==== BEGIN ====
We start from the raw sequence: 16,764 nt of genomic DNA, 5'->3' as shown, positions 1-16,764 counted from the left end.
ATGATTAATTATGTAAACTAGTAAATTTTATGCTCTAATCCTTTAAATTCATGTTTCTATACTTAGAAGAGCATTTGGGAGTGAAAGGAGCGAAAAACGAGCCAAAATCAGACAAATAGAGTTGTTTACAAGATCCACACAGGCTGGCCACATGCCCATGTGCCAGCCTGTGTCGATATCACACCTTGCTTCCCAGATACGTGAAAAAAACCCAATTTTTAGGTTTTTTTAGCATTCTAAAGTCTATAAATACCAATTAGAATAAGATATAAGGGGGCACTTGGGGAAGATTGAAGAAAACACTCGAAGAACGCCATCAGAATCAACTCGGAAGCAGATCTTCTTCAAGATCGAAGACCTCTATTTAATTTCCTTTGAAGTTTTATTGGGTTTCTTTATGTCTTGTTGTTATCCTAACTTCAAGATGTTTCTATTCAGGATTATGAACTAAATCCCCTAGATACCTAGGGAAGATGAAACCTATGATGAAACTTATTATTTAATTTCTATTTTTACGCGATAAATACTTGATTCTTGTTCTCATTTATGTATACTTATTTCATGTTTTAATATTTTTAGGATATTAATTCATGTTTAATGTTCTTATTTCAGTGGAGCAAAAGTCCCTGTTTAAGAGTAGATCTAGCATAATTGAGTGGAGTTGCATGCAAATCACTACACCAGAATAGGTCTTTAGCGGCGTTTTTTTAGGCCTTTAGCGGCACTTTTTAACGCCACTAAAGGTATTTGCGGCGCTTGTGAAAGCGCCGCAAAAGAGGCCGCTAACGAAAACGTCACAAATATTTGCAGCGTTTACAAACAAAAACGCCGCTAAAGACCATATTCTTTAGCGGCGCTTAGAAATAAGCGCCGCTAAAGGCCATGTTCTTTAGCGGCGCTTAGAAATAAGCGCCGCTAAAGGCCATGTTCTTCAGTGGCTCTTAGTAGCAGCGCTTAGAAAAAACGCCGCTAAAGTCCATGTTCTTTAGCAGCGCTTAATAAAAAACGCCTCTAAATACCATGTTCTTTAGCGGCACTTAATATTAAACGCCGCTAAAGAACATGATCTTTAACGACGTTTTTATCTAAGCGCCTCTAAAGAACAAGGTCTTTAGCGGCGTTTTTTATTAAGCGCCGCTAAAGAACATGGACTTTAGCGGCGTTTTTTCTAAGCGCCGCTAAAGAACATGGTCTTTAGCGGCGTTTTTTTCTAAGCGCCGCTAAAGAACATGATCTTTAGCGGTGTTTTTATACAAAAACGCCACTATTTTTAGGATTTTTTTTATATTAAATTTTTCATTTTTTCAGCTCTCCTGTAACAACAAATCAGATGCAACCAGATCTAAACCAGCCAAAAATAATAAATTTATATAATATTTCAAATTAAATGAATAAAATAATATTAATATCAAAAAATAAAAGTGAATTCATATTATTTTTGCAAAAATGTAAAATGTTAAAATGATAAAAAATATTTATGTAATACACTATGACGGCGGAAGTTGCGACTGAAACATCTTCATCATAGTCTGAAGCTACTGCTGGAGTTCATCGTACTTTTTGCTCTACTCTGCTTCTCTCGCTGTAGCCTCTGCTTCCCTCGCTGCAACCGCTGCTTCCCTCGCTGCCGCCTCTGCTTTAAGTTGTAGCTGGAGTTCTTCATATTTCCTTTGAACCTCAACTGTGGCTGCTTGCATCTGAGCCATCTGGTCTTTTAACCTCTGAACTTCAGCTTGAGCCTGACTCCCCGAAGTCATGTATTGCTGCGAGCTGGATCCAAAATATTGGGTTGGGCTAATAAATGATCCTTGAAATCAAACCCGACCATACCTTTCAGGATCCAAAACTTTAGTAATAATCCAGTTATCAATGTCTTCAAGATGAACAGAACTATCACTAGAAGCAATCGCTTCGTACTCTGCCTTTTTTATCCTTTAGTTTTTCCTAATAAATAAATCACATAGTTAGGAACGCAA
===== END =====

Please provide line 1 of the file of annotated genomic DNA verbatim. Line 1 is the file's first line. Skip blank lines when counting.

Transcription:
We start from the raw sequence: 16,764 nt of genomic DNA, 5'->3' as shown, positions 1-16,764 counted from the left end.